ALAN LEVIN: … or something like that, then you end up with planes in the wrong places. You have crews, pilots, who, by law, can’t work beyond a certain number of hours, and it can be much more chaotic to try to get back to speed.
But I also think there’s another factor at work here which is driving this high number of cancellations. And that is, many of your listeners will remember — or your viewers — that the airlines have taken a lot of criticism in the past few years for stranding people on the tarmacs.
And the government, just a month or two ago, announced that, starting in April, it was going to fine airlines large amounts of money if they strand passengers.
And I’m being told by folks that these cancellations were higher than they have seen in previous similar storms. And you have to think that at least part of what’s going on here is airlines calculating that they would rather keep the planes on the ground than risk having them stuck out in the snow with passengers on board.
JIM LEHRER: Where do they — as a practical matter, give us an example where an airline actually puts its airplanes while the snow is falling. I mean, where do they fly them to, and how do they get them back, and how do they get the — how do they put it all back together again?
ALAN LEVIN: Well, I’m told it’s — it’s quite an act.
For example, just finding a place to put the airplane can be tricky. They have these elaborate conference calls. And they will call their station chiefs all around the country and say, do you have space on the tarmac for a couple of planes?
And, so, then they will send plane A and B to that spot. But, of course, you don’t want to fly them across country to Los Angeles or something like that. So, they’re — they’re scrambling like crazy to sort of find places to put these planes.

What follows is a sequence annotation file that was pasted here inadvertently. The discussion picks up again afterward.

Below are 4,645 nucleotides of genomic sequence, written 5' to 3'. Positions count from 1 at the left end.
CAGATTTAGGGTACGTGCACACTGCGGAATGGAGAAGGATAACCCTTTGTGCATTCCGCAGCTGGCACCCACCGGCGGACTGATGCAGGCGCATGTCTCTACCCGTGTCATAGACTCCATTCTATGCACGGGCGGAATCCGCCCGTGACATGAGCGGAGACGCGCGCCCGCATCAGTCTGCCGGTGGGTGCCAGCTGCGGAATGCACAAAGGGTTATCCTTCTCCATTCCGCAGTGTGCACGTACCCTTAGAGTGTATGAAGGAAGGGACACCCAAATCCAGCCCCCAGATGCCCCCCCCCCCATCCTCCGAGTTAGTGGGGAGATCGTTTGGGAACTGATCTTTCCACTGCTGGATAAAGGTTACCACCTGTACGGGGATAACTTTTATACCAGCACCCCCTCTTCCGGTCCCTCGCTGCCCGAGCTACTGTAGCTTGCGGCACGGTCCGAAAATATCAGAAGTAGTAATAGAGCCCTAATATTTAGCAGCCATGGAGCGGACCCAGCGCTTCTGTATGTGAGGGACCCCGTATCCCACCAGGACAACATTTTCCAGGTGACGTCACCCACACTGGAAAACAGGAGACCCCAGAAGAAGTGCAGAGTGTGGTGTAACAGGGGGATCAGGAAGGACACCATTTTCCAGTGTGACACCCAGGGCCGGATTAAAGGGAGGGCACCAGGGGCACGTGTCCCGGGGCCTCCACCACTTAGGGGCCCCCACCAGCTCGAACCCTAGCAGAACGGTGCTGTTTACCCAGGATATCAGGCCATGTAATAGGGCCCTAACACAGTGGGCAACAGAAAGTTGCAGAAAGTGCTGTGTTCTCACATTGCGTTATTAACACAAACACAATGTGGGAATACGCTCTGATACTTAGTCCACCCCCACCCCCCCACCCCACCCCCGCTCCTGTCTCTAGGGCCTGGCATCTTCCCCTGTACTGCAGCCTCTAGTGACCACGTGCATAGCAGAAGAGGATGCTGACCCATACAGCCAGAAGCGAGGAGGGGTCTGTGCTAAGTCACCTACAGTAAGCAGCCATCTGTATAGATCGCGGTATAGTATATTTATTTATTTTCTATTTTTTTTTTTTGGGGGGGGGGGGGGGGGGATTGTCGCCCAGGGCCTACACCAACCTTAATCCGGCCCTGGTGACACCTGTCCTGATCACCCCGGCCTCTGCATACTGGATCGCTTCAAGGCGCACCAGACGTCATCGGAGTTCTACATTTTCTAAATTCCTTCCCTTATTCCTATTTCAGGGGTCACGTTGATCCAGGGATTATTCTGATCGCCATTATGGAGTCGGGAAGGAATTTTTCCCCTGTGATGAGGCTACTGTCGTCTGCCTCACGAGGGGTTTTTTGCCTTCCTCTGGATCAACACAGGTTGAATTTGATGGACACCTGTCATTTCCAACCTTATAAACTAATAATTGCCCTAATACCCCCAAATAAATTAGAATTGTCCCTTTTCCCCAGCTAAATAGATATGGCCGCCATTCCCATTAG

But it’s not just that. It’s an enormous orchestration going on. They have got to locate all their pilots. And, as I say, pilots have pretty strict rules governing how many hours a day they can work. So, you have got to find pilots who are legal to work, flight attendants. You have got to put them — figure out how to get those people to where the planes are.
Another issue getting your employees to work. You know, here in D.C., it’s been a real struggle with, in some cases, the subway not running, and also you have got to get hotels for your workers at the airport. And the folks at the airline who sort of manage this thing really earn their money after a week like this.
JIM LEHRER: Is there any way, Alan, finally, to even guess how to long it’s going to be before it’s all put back together and everything is — is going to be working the way it’s supposed to be working at this time?
ALAN LEVIN: Well, I — you know, I just talked to someone up at Newark tower, and he said they’re running a more or less normal operation now.
But the big question is, how long will it take to reaccommodate all these passengers who, you know, have — have missed flights, who are stranded? You know, I talked to a guy yesterday who had tried to leave Cancun, Mexico, on Saturday. He had made it as far as Fort Lauderdale, and he was crossing his fingers, hoping he could get back to Washington, D.C., today. So, it’s going to be at least into next week before those people get to where they’re going.
JIM LEHRER: OK.
Alan Levin, thank you very much.
ALAN LEVIN: Oh, thank you.
JIM LEHRER: Yes.